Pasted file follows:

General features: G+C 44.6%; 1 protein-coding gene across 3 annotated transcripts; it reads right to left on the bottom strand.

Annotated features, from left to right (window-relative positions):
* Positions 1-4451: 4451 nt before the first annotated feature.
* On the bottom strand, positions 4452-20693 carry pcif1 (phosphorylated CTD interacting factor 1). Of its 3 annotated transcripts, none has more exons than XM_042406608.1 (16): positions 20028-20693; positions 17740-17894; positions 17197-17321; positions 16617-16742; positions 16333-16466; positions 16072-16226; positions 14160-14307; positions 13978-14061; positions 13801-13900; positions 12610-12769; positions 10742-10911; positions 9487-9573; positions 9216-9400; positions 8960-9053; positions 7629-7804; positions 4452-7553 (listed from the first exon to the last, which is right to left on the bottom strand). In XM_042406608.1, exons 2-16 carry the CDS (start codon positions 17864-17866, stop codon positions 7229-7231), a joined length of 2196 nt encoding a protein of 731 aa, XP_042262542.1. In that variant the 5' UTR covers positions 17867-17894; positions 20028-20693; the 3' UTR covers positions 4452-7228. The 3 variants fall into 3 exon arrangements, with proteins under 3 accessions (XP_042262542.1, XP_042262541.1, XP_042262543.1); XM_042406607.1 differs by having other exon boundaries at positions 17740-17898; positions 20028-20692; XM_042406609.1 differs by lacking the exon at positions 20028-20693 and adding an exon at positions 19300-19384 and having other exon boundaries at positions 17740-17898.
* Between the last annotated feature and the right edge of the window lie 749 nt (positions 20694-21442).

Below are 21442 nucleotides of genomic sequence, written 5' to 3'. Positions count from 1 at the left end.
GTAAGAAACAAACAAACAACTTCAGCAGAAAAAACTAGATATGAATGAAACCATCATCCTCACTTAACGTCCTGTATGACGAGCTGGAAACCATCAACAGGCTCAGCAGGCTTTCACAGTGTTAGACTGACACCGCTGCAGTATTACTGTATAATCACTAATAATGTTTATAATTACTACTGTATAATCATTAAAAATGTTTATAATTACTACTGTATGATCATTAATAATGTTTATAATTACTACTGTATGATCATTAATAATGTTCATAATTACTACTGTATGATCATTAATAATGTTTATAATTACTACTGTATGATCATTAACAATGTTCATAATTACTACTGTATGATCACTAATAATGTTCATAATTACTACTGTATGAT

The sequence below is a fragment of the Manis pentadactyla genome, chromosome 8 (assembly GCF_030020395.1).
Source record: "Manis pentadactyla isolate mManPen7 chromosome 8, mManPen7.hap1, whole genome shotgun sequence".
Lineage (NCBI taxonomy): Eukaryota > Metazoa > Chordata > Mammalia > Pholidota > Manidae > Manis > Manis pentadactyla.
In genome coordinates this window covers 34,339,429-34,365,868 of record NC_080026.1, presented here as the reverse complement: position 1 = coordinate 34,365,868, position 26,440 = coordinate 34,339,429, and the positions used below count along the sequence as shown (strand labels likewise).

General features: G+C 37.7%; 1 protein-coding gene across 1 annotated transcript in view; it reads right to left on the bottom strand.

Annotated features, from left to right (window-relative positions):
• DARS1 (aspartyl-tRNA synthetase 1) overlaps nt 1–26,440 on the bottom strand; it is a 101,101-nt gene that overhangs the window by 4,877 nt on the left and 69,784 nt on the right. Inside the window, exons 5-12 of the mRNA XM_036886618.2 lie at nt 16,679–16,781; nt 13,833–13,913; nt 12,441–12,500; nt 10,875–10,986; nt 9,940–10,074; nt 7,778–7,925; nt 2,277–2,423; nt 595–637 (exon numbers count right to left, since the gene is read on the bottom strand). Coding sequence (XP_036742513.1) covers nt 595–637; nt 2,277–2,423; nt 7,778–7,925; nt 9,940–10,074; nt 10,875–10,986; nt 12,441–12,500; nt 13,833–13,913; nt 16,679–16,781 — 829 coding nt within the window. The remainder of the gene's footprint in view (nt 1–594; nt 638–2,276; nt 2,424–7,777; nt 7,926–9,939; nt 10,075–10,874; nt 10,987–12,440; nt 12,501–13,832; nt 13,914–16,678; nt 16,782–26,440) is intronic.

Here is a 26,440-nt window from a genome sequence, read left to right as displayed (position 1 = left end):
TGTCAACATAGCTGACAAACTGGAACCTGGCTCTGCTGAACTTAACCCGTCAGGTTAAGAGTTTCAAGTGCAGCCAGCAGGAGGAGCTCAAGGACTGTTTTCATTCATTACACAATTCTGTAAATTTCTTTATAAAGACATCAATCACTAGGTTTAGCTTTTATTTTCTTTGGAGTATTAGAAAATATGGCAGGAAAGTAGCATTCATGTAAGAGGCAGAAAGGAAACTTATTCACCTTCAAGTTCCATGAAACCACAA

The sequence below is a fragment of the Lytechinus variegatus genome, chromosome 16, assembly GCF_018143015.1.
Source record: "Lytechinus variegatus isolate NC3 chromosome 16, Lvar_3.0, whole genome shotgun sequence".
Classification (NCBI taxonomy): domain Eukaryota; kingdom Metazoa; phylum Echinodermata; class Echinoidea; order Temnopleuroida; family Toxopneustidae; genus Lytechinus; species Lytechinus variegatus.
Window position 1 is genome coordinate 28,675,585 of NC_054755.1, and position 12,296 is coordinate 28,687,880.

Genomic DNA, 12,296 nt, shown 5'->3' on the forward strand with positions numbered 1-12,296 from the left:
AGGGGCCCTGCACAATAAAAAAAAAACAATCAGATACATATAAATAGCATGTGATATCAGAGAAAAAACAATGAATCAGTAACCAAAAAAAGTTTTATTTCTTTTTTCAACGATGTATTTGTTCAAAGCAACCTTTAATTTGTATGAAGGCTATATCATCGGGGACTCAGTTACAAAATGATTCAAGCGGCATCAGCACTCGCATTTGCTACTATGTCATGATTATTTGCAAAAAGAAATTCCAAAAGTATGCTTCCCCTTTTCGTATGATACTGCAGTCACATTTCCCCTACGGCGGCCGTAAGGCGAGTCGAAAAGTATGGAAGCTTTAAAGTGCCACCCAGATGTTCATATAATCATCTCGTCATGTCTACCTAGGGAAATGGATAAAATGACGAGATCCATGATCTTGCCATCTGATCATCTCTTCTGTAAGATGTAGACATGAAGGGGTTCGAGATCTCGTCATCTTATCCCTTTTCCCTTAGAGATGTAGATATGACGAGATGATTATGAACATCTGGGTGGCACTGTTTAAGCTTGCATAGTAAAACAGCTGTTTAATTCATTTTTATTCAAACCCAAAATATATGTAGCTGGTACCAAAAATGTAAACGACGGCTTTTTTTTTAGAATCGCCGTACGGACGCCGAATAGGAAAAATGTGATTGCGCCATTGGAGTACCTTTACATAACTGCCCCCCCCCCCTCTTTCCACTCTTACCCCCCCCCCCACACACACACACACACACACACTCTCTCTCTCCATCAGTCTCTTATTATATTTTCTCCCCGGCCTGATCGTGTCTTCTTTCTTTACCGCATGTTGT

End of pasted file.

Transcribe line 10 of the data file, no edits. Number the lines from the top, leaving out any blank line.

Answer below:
Lineage (NCBI taxonomy): Eukaryota > Metazoa > Chordata > Mammalia > Pholidota > Manidae > Manis > Manis pentadactyla.